IMG_3191(photo by Scotty Heron, of his street)

There are roughly 400,000 current residents in the city of New Orleans, all living in a place I can’t picture or really imagine, because I’ve never visited there; I’ve never even been to the state.  It’s an iconic place, and so I recognize it as a metaphor maybe, or a vacation destination.  I suppose I think of Mardi Gras, of hurricanes breaching flood walls, of heat and jazz and Bourbon Street, but all of this is in the abstract, gathered through exposure to tourism advertising, television shows, the occasional film.  What I don’t picture in my mind are the artists who are working there – and so when Emilie Whelan approached Culturebot with regard to possible coverage for a fairly new (in its second year) performance residency program called THE DISTILLERY, it seemed like the perfect opportunity to expand and complicate the New Orleans that exists fantastically and inaccurately in my mind.

There are currently nine residency-type programs in the city, which speaks to a certain dedication and desire on the city’s part to cater to its artists at home.  Emilie, the overseer of the residency, expands on this observation: “There is a history of New Orleans artists thinking they have to leave the city for visibility. Or, never leaving the city and in fact being secret treasure only for the locals here to know (which is a cred in its own way…) New Orleans is in a newer rhythm of crafting new performance here at home while fostering regional and national networks. So this context does seem important, and we could frame a few interviews with the artists within this…? Brendan Connelly and Scotty Heron would be incredible artists to speak to about how they work (insane). Bonnie Gabel is using her time to organize multiple oral histories of “Dyke Bars” in New Orleans and its once radical subculture. Kesha McKey exploring Southern Black female bodies in dance next to the iconic Saartjie Baartman narrative would also benefit from the conversation of what it is to develop the work at home, in the South right now.”  So… that’s what I did.  I interviewed three of the artists who are currently participating in THE DISTILLERY residency, and here are their stories, told via a virtual (self guided) tour of the place itself.

IMG_3178(photo by Scotty Heron, of his bedroom)

“You might be hoping for a poetic image of a special spot on the Mississippi river, or a crumbling corner of a cemetery, or a cat’s claw covered vacant lot in the back of the ghetto…”  – this is Scotty Heron, a dance-maker, on his favorite New Orleans location – “…but my honest answer, for today anyway, is right here in my bed, where I am now, windows shades drawn, air conditioner cranked and a fan blowing on me! Summer is HELL!!”  Scott isn’t used to the heat because he’s transplant, not a native.  He kicked around New York for twelve years (working at esteemed venues such as PS 122, Movement Research, DTW, and the Kitchen, to name a few) prior to ‘getting a bug up his ass’ that led him to a sudden lifestyle change via queer commune in Tennessee, where he did all the things you can’t in Manhattan: Gardening, cooking (well maybe if you have a good-sized NYC kitchen), homesteading, living in the woods, and dancing in the weeds.  I’ll let him take over from here.  “Five years into that I fell in love and decided to go to New Orleans sight-unseen with my partner who had been there before. I realized I could buy a house with commercial space and a studio for $40,000, and could make all the money I needed juggling and stilt walking, making fake Mardi-Gras year round for conventioneers and corporate clients. So here I am 13 years later.”

Other circuitous routes keep the artists from ever entirely leaving.  Kesha McKey, choreographer-in-residence and New Orleans native, is in some ways Scott’s opposite in terms of trajectory.  Upon learning that she had attended the University of Wisconsin-Milwaukee for grad school (a place I had been, being myself from Minnesota), I asked her what brought her back to New Orleans after that experience.  “This was actually a low-residency program which allowed me to be in Milwaukee during the summer and in New Orleans during the rest of the year to continue my work as an educator and artist,” Kesha explained.  “So, I experienced (in my opinion) the best part of Milwaukee; the summer!! (I hate cold weather!) The summers were absolutely beautiful and the art community there was alive and very exciting; lots of performances and festivals. It was truly inspiring; however, I never had any intention of not returning home. I was born and raised in New Orleans and my culture and community is an important part of my life; especially since hurricane Katrina. I pursued an MFA of course for self growth, but also to share my experience and all that I learned with my students and colleagues.”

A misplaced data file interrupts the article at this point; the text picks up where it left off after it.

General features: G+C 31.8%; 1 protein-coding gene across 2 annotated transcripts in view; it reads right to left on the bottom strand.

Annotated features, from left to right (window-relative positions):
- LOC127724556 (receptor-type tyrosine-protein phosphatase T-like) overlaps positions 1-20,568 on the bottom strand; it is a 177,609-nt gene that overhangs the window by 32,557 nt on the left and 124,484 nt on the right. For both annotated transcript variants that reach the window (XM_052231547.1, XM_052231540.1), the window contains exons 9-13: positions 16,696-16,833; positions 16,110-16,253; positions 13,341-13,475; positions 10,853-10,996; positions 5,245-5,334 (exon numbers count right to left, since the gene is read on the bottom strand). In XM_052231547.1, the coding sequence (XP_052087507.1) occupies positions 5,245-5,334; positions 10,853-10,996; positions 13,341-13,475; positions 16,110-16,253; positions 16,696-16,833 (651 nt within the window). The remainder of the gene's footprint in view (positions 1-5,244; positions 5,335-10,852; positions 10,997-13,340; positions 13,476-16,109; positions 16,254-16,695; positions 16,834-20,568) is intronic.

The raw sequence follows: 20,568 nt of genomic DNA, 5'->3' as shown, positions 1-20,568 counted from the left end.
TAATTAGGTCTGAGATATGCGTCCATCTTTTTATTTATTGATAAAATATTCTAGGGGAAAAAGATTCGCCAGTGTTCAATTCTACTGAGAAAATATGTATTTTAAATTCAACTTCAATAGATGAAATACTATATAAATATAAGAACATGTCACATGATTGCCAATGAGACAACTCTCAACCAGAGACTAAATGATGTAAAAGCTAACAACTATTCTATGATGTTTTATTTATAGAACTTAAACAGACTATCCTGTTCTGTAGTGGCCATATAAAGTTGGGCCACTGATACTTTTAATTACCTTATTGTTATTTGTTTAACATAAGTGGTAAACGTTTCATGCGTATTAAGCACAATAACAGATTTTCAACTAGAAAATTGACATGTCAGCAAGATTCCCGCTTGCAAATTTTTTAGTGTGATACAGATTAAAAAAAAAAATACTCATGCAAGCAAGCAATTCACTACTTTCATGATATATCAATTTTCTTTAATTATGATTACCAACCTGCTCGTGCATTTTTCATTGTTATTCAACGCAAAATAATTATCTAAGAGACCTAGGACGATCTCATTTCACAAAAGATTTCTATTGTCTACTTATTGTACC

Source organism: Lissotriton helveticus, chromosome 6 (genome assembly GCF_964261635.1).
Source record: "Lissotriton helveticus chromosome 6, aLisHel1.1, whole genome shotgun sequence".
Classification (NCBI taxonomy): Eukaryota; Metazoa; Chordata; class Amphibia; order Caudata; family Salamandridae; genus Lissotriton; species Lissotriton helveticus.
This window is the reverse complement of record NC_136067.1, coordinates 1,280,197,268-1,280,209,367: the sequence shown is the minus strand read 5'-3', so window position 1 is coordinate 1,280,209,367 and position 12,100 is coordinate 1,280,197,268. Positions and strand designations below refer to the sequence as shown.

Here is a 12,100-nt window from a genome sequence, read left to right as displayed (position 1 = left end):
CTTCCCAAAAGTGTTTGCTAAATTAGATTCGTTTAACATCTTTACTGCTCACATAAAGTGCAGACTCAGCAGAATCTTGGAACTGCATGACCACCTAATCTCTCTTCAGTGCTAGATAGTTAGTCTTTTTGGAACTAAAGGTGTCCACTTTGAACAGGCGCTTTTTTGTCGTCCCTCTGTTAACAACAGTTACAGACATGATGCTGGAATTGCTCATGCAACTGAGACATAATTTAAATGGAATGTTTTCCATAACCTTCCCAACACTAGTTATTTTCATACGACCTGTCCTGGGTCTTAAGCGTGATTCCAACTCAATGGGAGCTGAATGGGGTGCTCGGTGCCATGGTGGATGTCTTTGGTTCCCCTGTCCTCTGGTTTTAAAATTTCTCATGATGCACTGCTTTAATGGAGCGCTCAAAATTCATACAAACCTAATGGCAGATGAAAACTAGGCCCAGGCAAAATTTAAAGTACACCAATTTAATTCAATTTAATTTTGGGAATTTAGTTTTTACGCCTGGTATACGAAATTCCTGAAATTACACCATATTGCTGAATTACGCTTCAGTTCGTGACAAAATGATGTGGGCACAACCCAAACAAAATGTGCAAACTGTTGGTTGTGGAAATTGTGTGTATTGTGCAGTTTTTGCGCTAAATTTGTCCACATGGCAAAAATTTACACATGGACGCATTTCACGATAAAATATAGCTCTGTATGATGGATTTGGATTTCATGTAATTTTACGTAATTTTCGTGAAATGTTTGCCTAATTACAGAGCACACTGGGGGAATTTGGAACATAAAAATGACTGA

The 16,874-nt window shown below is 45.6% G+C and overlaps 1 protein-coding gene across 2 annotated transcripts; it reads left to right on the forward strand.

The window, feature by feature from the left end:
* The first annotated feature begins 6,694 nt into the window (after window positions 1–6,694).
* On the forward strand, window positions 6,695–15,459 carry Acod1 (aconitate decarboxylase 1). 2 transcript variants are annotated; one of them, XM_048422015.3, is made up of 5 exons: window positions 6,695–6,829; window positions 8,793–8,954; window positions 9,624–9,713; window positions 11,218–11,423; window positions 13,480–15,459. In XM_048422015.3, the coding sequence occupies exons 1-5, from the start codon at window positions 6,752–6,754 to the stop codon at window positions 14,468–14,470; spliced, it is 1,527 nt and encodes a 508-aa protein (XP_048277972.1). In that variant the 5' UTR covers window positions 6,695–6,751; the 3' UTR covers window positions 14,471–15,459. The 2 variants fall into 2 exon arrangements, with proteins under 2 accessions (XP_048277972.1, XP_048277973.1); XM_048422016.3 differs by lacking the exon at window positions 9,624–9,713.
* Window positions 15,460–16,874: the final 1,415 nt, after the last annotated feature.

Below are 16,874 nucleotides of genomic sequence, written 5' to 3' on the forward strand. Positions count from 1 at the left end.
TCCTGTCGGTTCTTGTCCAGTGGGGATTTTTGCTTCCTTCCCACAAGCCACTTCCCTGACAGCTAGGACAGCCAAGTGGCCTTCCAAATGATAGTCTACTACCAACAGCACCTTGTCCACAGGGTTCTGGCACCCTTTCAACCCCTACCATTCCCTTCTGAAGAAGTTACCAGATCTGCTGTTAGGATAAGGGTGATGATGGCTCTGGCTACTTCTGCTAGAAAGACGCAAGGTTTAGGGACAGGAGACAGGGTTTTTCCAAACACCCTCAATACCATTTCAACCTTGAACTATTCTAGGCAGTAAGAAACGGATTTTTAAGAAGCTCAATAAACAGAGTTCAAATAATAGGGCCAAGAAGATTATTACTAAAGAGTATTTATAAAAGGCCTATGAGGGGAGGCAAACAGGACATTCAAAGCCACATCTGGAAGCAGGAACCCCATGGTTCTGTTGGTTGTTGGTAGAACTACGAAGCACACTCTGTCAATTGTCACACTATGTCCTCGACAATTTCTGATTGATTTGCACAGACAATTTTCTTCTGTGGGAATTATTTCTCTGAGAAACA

image2(photo by Kesha McKey, of the lakefront)
Picture her telling you this from one of her favorite places in the city – possibly the lakefront, or if perhaps you’re at a lunch meeting with her, the Jasmine cafe. “My timing could not have been better,” she continues.  “It seems that as soon as I enrolled in school, new arts organizations emerged and opportunities for dance began to arise in the city. The dance community was finally getting the booster shot it needed to become viable and competitive with other cities, and I was able to contribute with my choreographic works and productions. People are drawn to New Orleans for the spirit, culture and sense of community that continues to facilitate the cultivation of resilience within the people of this city. Although there are many struggles, there still remains a sense of freedom exhibited through cultural practices. For example, the second line. When someone of status (in the family or community) dies, they are usually sent off with a jazz funeral. The funeral service culminates with a second line – a celebratory expression of this person’s life through music and movement. Although the family may be in pain and experiencing grief, second line celebrations are used to dance away the sorrow and focus on the all the good memories and the life they lived. A practice of freedom – in movement, music, love, pain and culture.”

We take leave of Kesha on the lakefront momentarily to visit Bonnie on the bayou.   Bonnie Gabel, also an artist in residence, is making a performance piece focused on the disappearing lesbian spaces in New Orleans, of which this particular bayou (named bayou St. John) is one.   “There used to be a porch swing by it that I totally love, but that came down in Hurricane Isaac and hasn’t showed back up yet.  It runs right through 70119 – the Lesbian zip code (or so I’ve been told).  Walking down the bayou at night sometimes it seems like we do have a dyke bar still, it’s right there.  Queer couples are often sitting on the banks, just talking.”